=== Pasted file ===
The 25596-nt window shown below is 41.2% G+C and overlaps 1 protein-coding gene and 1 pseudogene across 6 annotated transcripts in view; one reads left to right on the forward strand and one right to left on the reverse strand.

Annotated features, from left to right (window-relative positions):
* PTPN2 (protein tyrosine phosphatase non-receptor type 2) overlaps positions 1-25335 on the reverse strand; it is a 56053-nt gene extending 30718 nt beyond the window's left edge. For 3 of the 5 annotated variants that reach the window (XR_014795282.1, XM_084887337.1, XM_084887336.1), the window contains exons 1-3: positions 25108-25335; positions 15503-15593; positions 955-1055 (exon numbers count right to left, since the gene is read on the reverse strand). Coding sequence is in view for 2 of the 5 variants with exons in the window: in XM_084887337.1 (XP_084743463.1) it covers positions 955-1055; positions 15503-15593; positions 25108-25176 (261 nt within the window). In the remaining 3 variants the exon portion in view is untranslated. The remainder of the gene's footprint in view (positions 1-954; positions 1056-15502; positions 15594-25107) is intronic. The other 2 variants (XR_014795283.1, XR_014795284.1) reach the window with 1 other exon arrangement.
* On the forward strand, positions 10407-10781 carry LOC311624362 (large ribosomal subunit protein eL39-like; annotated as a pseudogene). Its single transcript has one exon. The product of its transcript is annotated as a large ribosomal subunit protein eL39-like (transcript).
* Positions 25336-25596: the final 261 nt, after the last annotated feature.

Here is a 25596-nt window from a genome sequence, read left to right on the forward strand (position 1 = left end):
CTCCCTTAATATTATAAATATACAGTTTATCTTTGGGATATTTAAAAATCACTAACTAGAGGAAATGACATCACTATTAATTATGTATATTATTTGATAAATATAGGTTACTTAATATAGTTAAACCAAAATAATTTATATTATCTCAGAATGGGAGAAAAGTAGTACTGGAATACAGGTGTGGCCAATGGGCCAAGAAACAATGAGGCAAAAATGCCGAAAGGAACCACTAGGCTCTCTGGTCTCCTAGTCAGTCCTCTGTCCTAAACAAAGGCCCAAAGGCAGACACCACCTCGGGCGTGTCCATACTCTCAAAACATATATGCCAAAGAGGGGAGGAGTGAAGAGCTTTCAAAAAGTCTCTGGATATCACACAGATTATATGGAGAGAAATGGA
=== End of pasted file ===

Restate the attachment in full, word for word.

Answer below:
The 25596-nt window shown below is 41.2% G+C and overlaps 1 protein-coding gene and 1 pseudogene across 6 annotated transcripts in view; one reads left to right on the forward strand and one right to left on the reverse strand.

Annotated features, from left to right (window-relative positions):
* PTPN2 (protein tyrosine phosphatase non-receptor type 2) overlaps positions 1-25335 on the reverse strand; it is a 56053-nt gene extending 30718 nt beyond the window's left edge. For 3 of the 5 annotated variants that reach the window (XR_014795282.1, XM_084887337.1, XM_084887336.1), the window contains exons 1-3: positions 25108-25335; positions 15503-15593; positions 955-1055 (exon numbers count right to left, since the gene is read on the reverse strand). Coding sequence is in view for 2 of the 5 variants with exons in the window: in XM_084887337.1 (XP_084743463.1) it covers positions 955-1055; positions 15503-15593; positions 25108-25176 (261 nt within the window). In the remaining 3 variants the exon portion in view is untranslated. The remainder of the gene's footprint in view (positions 1-954; positions 1056-15502; positions 15594-25107) is intronic. The other 2 variants (XR_014795283.1, XR_014795284.1) reach the window with 1 other exon arrangement.
* On the forward strand, positions 10407-10781 carry LOC311624362 (large ribosomal subunit protein eL39-like; annotated as a pseudogene). Its single transcript has one exon. The product of its transcript is annotated as a large ribosomal subunit protein eL39-like (transcript).
* Positions 25336-25596: the final 261 nt, after the last annotated feature.

Here is a 25596-nt window from a genome sequence, read left to right on the forward strand (position 1 = left end):
CTCCCTTAATATTATAAATATACAGTTTATCTTTGGGATATTTAAAAATCACTAACTAGAGGAAATGACATCACTATTAATTATGTATATTATTTGATAAATATAGGTTACTTAATATAGTTAAACCAAAATAATTTATATTATCTCAGAATGGGAGAAAAGTAGTACTGGAATACAGGTGTGGCCAATGGGCCAAGAAACAATGAGGCAAAAATGCCGAAAGGAACCACTAGGCTCTCTGGTCTCCTAGTCAGTCCTCTGTCCTAAACAAAGGCCCAAAGGCAGACACCACCTCGGGCGTGTCCATACTCTCAAAACATATATGCCAAAGAGGGGAGGAGTGAAGAGCTTTCAAAAAGTCTCTGGATATCACACAGATTATATGGAGAGAAATGGA